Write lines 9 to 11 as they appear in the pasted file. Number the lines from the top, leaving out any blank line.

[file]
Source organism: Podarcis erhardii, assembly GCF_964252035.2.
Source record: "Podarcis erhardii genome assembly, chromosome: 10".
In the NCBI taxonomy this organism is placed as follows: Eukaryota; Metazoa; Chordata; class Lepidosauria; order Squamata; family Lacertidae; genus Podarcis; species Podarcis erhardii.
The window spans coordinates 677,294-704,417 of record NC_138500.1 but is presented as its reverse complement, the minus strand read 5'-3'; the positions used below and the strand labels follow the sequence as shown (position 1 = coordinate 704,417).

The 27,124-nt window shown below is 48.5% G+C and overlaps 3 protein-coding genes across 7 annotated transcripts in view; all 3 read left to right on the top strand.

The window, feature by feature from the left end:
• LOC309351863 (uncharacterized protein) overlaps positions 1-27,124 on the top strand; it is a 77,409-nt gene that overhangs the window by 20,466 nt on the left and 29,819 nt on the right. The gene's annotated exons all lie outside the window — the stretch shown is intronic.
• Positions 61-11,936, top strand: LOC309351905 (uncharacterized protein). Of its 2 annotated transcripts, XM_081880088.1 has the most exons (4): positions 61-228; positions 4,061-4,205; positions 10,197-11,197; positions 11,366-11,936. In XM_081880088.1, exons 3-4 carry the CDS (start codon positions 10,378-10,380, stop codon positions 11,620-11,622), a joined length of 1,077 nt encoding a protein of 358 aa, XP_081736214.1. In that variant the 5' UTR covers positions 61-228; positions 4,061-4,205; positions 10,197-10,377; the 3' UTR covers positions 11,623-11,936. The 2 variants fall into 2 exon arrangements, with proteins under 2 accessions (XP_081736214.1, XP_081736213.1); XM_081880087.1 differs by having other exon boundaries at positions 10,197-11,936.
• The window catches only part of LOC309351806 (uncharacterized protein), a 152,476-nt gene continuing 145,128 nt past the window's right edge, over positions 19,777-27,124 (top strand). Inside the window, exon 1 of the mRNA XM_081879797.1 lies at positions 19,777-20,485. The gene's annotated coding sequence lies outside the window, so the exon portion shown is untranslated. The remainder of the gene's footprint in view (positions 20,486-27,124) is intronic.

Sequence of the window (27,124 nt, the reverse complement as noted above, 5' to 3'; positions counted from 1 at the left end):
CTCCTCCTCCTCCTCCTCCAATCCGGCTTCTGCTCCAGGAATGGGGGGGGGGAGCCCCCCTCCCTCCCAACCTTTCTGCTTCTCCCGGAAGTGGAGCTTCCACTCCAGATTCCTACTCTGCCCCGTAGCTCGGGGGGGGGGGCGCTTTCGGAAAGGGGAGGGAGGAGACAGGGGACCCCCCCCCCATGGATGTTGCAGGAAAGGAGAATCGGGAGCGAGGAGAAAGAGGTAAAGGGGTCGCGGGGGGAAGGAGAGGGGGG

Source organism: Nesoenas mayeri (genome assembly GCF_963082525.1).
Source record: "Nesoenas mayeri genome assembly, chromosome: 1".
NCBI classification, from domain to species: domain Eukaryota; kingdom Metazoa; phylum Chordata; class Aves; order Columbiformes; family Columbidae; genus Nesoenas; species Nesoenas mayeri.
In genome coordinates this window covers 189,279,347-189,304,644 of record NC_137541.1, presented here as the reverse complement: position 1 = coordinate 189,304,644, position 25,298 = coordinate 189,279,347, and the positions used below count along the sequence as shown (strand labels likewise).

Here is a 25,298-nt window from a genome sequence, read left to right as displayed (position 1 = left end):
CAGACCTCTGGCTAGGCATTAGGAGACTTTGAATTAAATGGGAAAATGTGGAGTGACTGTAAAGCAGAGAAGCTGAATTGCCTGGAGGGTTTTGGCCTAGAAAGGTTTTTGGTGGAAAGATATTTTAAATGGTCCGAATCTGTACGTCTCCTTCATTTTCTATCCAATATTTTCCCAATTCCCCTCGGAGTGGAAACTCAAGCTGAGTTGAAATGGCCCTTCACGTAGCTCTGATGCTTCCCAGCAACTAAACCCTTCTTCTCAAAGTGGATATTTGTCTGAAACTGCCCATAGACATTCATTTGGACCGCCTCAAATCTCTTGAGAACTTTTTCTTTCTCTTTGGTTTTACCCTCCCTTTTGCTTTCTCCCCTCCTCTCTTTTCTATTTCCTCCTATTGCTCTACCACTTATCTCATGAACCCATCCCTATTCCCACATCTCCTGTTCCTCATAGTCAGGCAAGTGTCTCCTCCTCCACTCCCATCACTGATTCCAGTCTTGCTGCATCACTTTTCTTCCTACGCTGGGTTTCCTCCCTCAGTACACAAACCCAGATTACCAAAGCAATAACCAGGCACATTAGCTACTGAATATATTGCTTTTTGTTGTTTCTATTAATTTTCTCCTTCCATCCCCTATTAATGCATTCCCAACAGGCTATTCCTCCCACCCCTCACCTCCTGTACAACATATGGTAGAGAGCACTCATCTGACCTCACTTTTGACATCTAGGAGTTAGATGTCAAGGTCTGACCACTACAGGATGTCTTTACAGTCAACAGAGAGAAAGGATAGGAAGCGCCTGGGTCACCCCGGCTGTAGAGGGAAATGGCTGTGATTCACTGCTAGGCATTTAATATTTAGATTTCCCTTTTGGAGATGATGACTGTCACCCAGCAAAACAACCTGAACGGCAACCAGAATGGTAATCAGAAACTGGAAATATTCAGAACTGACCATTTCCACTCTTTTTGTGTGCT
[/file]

• The window catches only part of LOC309351806 (uncharacterized protein), a 152,476-nt gene continuing 145,128 nt past the window's right edge, over positions 19,777-27,124 (top strand). Inside the window, exon 1 of the mRNA XM_081879797.1 lies at positions 19,777-20,485. The gene's annotated coding sequence lies outside the window, so the exon portion shown is untranslated. The remainder of the gene's footprint in view (positions 20,486-27,124) is intronic.

Sequence of the window (27,124 nt, the reverse complement as noted above, 5' to 3'; positions counted from 1 at the left end):
CTCCTCCTCCTCCTCCTCCAATCCGGCTTCTGCTCCAGGAATGGGGGGGGGGAGCCCCCCTCCCTCCCAACCTTTCTGCTTCTCCCGGAAGTGGAGCTTCCACTCCAGATTCCTACTCTGCCCCGTAGCTCGGGGGGGGGGGCGCTTTCGGAAAGGGGAGGGAGGAGACAGGGGACCCCCCCCCCATGGATGTTGCAGGAAAGGAGAATCGGGAGCGAGGAGAAAGAGGTAAAGGGGTCGCGGGGGGAAGGAGAGGGGGG